I believe we need to look at the context of the scripture. As a pastor in the western world, I know that we place a lot of emphasis on the “church building” as a place to go to gather around religious tradition, whether the tradition of the “plan of the service” or the religious rituals, i.e. communion and the like. However, I think the emphasis is misguided to focus on the mentality of western world in that someone else is doing the study for us to eat one spiritual meal a week and never encourage one another outside that One day a week. We have musicians and singers that “perform” the songs from a platform and, not all but a larger percentage, merely stand or even sit and watch the performance rather than join in the praise and worship of our Savior. The pastor preaches a sermon and over half the church could not even tell you, three days later, what the message entailed.
It says that the people went house to house breaking bread. I whole heartily believe in the western world view of “Church”, but I also believe that everyday should be a day that you could experience any of you 10+ reasons for going the “church”.
The church and it’s staff should be joined as often as possible to be taught, equipped, and prepared to share the Good News. Drop a mike over something God did last week outside the walls of the church building. Celebrate the new babes in Christ and pair up the “apprentices/trainers/ disciple makers/mentors”, whatever you want to call them, and begin the day to day Adoration of God and Christ, Confession of our faults, Thank Him for His goodness/grace/and mercy and making our requests known, beginning with our availability for whatever He would want us to do to spread His gospel. Amen. A building for gathering (church) should be a place to rejoice what God has done through the week, i.e. miracles, (healings and salvations, etc) and a training to share. So everyone should want to come rejoice and get something new to reach the hearts of the lost. The western world would do well to recognize the influence of the “religious” formalities as being a limitation of the far reaching gospel mission. I will say it this way, you do not reap a harvest from a barn, nor do you fish inside a building. We need a gathering place for training, fellowship, and celebration, but the work is in the field. That is our goal. The fields. Let’s freely receive and freely give. For it is better to give than it is to receive. I think our “western world” churches have been turned into “Vegas church minded”. What happens in our churches, in our minds, “stays in our churches”. Answer me this, “all the water enters the sea and none goes out, what do you end up with? Thats right a dead sea. Am I saying that if the gospel has not changed you enough for you to be a tributary, then you will not be able to offer “water that shall cause you to never thirst again” to anyone else. Does this make sense to you.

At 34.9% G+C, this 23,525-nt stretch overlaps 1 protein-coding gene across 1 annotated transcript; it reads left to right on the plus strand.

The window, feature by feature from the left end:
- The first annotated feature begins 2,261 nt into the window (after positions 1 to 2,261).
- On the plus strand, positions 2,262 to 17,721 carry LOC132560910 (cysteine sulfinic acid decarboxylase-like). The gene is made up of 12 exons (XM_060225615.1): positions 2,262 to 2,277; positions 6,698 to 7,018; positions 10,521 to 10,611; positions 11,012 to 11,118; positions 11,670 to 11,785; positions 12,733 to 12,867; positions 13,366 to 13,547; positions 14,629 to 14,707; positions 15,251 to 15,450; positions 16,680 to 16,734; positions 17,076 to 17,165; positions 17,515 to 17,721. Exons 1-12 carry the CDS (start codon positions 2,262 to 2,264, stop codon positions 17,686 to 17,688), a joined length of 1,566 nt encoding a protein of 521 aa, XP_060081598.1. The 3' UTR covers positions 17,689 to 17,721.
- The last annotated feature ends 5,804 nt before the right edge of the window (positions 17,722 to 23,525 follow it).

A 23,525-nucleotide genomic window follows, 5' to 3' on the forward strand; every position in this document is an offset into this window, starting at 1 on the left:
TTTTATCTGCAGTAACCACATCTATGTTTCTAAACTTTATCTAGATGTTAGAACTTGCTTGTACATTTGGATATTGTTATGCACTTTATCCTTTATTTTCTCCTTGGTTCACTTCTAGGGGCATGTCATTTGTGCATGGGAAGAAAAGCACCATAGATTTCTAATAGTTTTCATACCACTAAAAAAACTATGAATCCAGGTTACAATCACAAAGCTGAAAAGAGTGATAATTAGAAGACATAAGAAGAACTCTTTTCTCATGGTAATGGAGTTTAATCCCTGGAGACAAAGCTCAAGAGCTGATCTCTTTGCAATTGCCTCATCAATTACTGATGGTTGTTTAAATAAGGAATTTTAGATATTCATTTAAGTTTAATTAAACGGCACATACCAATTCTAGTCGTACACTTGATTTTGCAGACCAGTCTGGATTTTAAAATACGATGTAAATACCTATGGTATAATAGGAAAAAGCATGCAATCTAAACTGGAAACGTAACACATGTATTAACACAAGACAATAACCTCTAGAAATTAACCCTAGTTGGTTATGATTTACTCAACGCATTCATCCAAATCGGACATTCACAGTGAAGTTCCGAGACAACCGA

SD Yeakle, this makes sense to me. If I ever pastored a church I would make at least a 10 mission trip a requirement to be a member. Where a person leaves the comforts of home for that period and blesses people in another part of the world.
When people say, pastor preached a great sermon I love asking what did he/she preach on?What points were made?
Some years ago in preaching on this I made up the only poem of a lifetime to express the wrong attitude: –
One two miss a few
Three four I’ll miss some more
Five six late nights and church do not mix
seven eight I got up late
Nine ten I’ll miss again!
Thanks Thom for an very needed article to remind us of why we come to church and why we should. May our church use this on their website? I would also like to share it via overhead on Sunday if you will give us permission.
Sure. Please give attribution as follows: Thom Rainer (c) 2019. http://www.ThomRainer.com.
Could I have permission to use this one time in our April 2019 newsletter with a byline that it’s by you with your website? Many of our members are not on the internet on a regular basis and I’d like to share this with them. Thanks Celia
Hopefully that people will hear the Gospel preached that they need to be born again. I attended a few different churches growing up, and never heard anyone tell me I needed to be saved. John 3:16. John 3:3.. Eternity is forever, we need to be sure of our Salvation.
If you are ever in Lincoln, Nebraska visit Christ Place Church. People hear the gospel at every service. There may be other churches that do this too; I know this church does.
I attend church to receive God’s gifts to me, not to give myself to others. To hear the words of forgiveness and absolution spoken by the pastor, to hear the Word of God read and rightly preached, and to receive Lord’s Supper, the body and blood of Christ given and shed for me.
Having received as a sinful person ALL of God’s gifts, I can respond by praising him and worshiping him, loving God for all He has done for me and loving my neighbor and community as Christ has first loved me!
Wonderful Article Dr. Rainer! You have put succinctly & more eloquently what has been on my heart to share with my Church community. I plan to share it throughout my network.
Thank you, Garth.